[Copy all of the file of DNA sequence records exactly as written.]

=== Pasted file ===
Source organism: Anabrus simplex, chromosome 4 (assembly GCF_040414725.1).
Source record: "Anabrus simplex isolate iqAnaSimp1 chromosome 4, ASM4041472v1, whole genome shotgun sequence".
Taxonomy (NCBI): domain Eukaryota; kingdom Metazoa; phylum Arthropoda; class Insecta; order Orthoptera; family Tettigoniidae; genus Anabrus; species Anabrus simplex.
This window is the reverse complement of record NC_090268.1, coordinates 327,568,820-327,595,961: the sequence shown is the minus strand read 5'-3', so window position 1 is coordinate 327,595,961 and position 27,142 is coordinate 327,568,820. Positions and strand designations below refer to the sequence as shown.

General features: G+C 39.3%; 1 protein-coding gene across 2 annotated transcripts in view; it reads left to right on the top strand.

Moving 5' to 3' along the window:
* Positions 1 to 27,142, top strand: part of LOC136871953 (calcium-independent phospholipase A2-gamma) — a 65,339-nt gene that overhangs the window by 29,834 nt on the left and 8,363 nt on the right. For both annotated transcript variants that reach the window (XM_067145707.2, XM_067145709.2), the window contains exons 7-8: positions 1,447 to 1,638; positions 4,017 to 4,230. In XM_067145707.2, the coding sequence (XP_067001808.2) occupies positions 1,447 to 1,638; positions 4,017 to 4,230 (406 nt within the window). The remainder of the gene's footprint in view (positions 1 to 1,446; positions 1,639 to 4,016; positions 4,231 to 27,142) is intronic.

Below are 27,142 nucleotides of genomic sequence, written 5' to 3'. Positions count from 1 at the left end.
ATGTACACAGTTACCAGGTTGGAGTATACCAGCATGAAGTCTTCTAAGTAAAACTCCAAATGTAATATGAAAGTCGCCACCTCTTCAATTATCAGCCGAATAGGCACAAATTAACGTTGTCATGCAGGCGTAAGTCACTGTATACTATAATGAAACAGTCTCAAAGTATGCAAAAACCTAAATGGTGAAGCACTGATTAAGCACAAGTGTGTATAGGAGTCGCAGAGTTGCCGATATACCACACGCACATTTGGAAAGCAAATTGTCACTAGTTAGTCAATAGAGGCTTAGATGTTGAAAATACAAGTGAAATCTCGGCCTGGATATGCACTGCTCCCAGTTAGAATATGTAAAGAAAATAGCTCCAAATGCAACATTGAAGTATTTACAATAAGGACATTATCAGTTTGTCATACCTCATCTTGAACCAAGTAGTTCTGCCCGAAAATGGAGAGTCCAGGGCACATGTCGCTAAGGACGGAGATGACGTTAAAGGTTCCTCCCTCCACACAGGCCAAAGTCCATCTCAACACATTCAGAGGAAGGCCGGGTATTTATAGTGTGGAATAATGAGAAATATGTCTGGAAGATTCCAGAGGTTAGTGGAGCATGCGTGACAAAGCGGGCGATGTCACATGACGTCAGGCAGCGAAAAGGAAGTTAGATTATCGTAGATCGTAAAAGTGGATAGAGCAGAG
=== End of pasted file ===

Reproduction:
Source organism: Anabrus simplex, chromosome 4 (assembly GCF_040414725.1).
Source record: "Anabrus simplex isolate iqAnaSimp1 chromosome 4, ASM4041472v1, whole genome shotgun sequence".
Taxonomy (NCBI): domain Eukaryota; kingdom Metazoa; phylum Arthropoda; class Insecta; order Orthoptera; family Tettigoniidae; genus Anabrus; species Anabrus simplex.
This window is the reverse complement of record NC_090268.1, coordinates 327,568,820-327,595,961: the sequence shown is the minus strand read 5'-3', so window position 1 is coordinate 327,595,961 and position 27,142 is coordinate 327,568,820. Positions and strand designations below refer to the sequence as shown.

General features: G+C 39.3%; 1 protein-coding gene across 2 annotated transcripts in view; it reads left to right on the top strand.

Moving 5' to 3' along the window:
* Positions 1 to 27,142, top strand: part of LOC136871953 (calcium-independent phospholipase A2-gamma) — a 65,339-nt gene that overhangs the window by 29,834 nt on the left and 8,363 nt on the right. For both annotated transcript variants that reach the window (XM_067145707.2, XM_067145709.2), the window contains exons 7-8: positions 1,447 to 1,638; positions 4,017 to 4,230. In XM_067145707.2, the coding sequence (XP_067001808.2) occupies positions 1,447 to 1,638; positions 4,017 to 4,230 (406 nt within the window). The remainder of the gene's footprint in view (positions 1 to 1,446; positions 1,639 to 4,016; positions 4,231 to 27,142) is intronic.

Below are 27,142 nucleotides of genomic sequence, written 5' to 3'. Positions count from 1 at the left end.
ATGTACACAGTTACCAGGTTGGAGTATACCAGCATGAAGTCTTCTAAGTAAAACTCCAAATGTAATATGAAAGTCGCCACCTCTTCAATTATCAGCCGAATAGGCACAAATTAACGTTGTCATGCAGGCGTAAGTCACTGTATACTATAATGAAACAGTCTCAAAGTATGCAAAAACCTAAATGGTGAAGCACTGATTAAGCACAAGTGTGTATAGGAGTCGCAGAGTTGCCGATATACCACACGCACATTTGGAAAGCAAATTGTCACTAGTTAGTCAATAGAGGCTTAGATGTTGAAAATACAAGTGAAATCTCGGCCTGGATATGCACTGCTCCCAGTTAGAATATGTAAAGAAAATAGCTCCAAATGCAACATTGAAGTATTTACAATAAGGACATTATCAGTTTGTCATACCTCATCTTGAACCAAGTAGTTCTGCCCGAAAATGGAGAGTCCAGGGCACATGTCGCTAAGGACGGAGATGACGTTAAAGGTTCCTCCCTCCACACAGGCCAAAGTCCATCTCAACACATTCAGAGGAAGGCCGGGTATTTATAGTGTGGAATAATGAGAAATATGTCTGGAAGATTCCAGAGGTTAGTGGAGCATGCGTGACAAAGCGGGCGATGTCACATGACGTCAGGCAGCGAAAAGGAAGTTAGATTATCGTAGATCGTAAAAGTGGATAGAGCAGAG